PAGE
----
From 1 Corinthians 12:4-6 we can define the gifts of the Spirit as certain capacities which the Triune God gives to members of the body of Christ to fit them for a specific service within that body. In the four lists of gifts found in the Epistles (1Cor.12:8-10;28; Rom.12:6-8; Eph.4:11) there are no less than twenty mentioned, the majority of which are neither miraculous, startling nor mystical. No two lists are the same and so it seems the Apostle is selecting from a wide range of gifts, some of which are clearly distinct from others. Moreover, we see that the word ‘charisma’ (gift) is used flexibly in other passages (e.g., 2 Cor.1:11; 1Cor.7:7; 1Tim.4:14). The point is that every ‘charisma’ is simply a manifestation of God’s grace (‘charis’). Since the whole Church exists only because of God’s ‘charis’, it must be seen as ‘charismatic’ in all its aspects and activities. It is quite wrong for a group of Christians to call themselves ‘Charismatics’ to the exclusion of other believers, as if only a privileged few in the Church experience God’s ‘charis’. The Church is a ‘charismatic’ community and all Christians are ‘charismatic’ in the true sense. Spiritual gifts are bestowed on every believer (Rom.12:6; 1Cor.12:11; Eph.4:7) and he should use whatever ‘charisma’ (gift) he has received to serve others as a good steward of God’s ‘charis’ (grace) in its various forms (1Pet.4:10,11). Since gifts are bestowed for “the edifying of the Church” and for “the common good”, failure to use them will be detrimental to the Church. No believer should belittle his own gifts or despise the gifts of others (1Cor.12:15-25). A spiritual gift is not something spectacular to be anxiously sought; it is any capacity for service in the Church with which the believer has been endowed.


Some believers sincerely hold that all those gifts of the Spirit mentioned in the New Testament references above are still present in the Church. This would appear to be a mistaken view. There are four gifts which call for consideration in this respect: apostleship, prophesy, miraculous gifts of healing, speaking in tongues.

1. Apostleship

The term “apostle”, used in the strict sense, applied only to the disciples and Paul. These men were unique in that they were eye-witnesses of the resurrected Christ, were called by Christ Himself to be apostles, were very conscious of inspiration and were used to perform miracles. Further, these men wrote and spoke with special authority and they were used in the writing of the New Testament. They laid a foundation on which the present Church builds and they continue to teach through their writings. The very nature of their office, i.e., to lay a foundation for the New Testament Church, means that they can have no successors.

2. Prophecy

A Prophet was one who spoke the very word of God. After the resurrection of Christ there was a measure of divine revelation through prophets. Since God’s direct revelation through His apostles and prophets is now complete and the canon of Scripture is closed, we see that prophesy has, in this strict sense, ceased and there are no such prophets today. Like the Apostles, the New Testament prophets were foundational to the organization of the New Testament Church (Eph.2:20). Moreover, since God has revealed to us all we need to know, it is dangerous error to seek for fresh revelation, thus ignoring the completeness and the all-sufficiency of Holy Scripture (Rev.22:18,19).

3. Miraculous gifts of healing

While the Scriptures teach that a Sovereign God can heal miraculously they provide no evidence to support the neo-pentecostal claim that God intends miracles to be a regular feature of the Christian life today. A careful study of Scripture reveals that miracles wrought through God’s servants established them as His spokesmen, giving to them authority to convey new revelation (Exod.4:5). Miracles in the New Testament had a special purpose as attesting or authenticating signs (Heb.2:3,4). They were signs of the apostles (2 Cor.12:12). They had a special function for a special time in the history of redemption, authenticating special revelation. Consequently, the miracles of the Bible coincide with great redemptive events when there was further revelation, e.g., the Period of the Exodus and the Life of Christ. It follows, therefore, that with the completion of Scripture, the age of miracles, as wrought through men, has ceased. There are, however, no biblical grounds for saying that miracles cannot happen today. It is God’s sovereign prerogative to demonstrate His Almighty power in works of miracles whenever He pleases. For example, in response to the prayers of His people, God may heal some for whom there is no further medical help.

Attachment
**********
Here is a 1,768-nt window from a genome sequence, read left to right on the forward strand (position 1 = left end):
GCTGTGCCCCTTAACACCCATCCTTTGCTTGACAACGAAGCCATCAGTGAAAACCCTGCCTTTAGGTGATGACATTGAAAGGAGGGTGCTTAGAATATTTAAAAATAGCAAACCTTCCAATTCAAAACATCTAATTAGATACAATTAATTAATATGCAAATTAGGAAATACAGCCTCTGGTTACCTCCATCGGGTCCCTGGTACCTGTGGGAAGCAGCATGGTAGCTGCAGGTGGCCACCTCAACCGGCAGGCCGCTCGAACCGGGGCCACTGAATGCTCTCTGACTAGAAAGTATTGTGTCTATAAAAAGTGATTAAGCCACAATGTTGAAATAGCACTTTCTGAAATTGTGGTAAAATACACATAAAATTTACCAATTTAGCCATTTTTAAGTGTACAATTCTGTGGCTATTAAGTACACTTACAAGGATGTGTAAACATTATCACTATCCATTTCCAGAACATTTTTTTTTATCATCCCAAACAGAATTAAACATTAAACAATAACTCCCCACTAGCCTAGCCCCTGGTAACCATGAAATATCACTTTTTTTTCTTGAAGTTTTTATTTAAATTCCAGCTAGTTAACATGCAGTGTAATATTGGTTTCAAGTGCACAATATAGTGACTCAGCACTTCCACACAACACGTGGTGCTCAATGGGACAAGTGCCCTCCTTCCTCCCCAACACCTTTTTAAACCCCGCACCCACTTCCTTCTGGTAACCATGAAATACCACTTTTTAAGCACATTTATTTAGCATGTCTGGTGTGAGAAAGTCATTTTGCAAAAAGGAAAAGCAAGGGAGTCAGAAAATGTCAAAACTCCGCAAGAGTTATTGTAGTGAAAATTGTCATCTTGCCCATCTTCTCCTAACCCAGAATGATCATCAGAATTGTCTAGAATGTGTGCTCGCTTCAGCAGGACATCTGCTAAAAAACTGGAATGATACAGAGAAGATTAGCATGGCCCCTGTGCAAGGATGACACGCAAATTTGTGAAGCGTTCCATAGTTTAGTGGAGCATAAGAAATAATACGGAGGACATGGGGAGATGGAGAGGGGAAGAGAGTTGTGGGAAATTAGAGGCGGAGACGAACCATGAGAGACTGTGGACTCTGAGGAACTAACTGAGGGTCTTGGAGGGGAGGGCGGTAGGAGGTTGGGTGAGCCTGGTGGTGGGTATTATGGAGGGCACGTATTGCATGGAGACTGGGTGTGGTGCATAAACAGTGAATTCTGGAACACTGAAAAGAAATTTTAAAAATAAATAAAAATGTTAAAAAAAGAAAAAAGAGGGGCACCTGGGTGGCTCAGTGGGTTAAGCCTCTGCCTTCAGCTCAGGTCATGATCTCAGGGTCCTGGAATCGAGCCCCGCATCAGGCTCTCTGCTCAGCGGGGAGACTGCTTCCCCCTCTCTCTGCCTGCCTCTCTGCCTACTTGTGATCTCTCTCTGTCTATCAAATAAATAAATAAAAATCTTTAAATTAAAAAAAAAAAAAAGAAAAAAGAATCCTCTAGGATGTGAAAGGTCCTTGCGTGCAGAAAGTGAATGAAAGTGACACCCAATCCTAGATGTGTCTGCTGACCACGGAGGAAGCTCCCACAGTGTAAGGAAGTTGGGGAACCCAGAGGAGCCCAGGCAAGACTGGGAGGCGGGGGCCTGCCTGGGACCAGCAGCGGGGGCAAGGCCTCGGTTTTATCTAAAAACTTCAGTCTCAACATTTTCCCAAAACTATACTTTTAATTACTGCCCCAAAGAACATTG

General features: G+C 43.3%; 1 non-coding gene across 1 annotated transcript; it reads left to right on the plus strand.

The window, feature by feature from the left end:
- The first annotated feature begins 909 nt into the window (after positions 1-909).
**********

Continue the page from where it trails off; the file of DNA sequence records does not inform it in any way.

4 Speaking in tongues

“Tongues” or Spirit-controlled speech in another language occurred at Pentecost in fulfilment of Joel 2:28-32, when many nationalities heard the gospel in their own tongues all at once (Acts 2:5-11). In 1 Corinthians 12-14, however, we find Paul seeking to regulate the abuse of tongues, pointing out the dangers involved, showing the harmful effect this may have on Christian witness (I Cor 14:23) and the relative unimportance of tongues when compared with the exercise of other spiritual gifts. Things were out of control in Corinth. There was utter confusion in this carnal and divided New Testament church. Many regard the ‘glossolalia’ (tongue speaking) of Corinth as the gift of speaking in other languages which could be “interpreted” or “translated,” rather than ecstatic speech or free vocalisation. Paul instructs that this gift, necessary before the completion of Scripture in a cosmopolitan city, was not for all; was inferior to prophecy; was not to be excessively used; was to be under the speaker’s control, only to be used when an interpreter was present (with only two or three speakers on any given occasion); and that it had the purpose of acting as a “sign” of God’s judgment for those who doubted (1Cor.14:19-32). He castigates the indiscriminate or involuntary exercise of such a “sign”. Moreover, he predicts the cessation of “tongues” and this actually happened in the history of the Church.

Consequently there is no justification in Scripture for the neo-pentecostal claim that tongues, in the sense of ecstatic, uncontrolled, free vocalisation, are an evidence of “baptism of the Spirit” and an important mark of maturity for all likewise “baptised.” The need today is rather for the exposition and application of the Word of God.

The Reformed Presbyterian Church asserts the full deity and personality of the Holy Spirit, acknowledges His sovereign work in salvation, and encourages her members to use to the full all the gifts He has given. These gifts are for the express purpose of building up the Church; failure to use them means quenching the Spirit and harming the Church. Moreover, the Church encourages her members to pursue holiness; otherwise the Spirit is grieved by disobedience.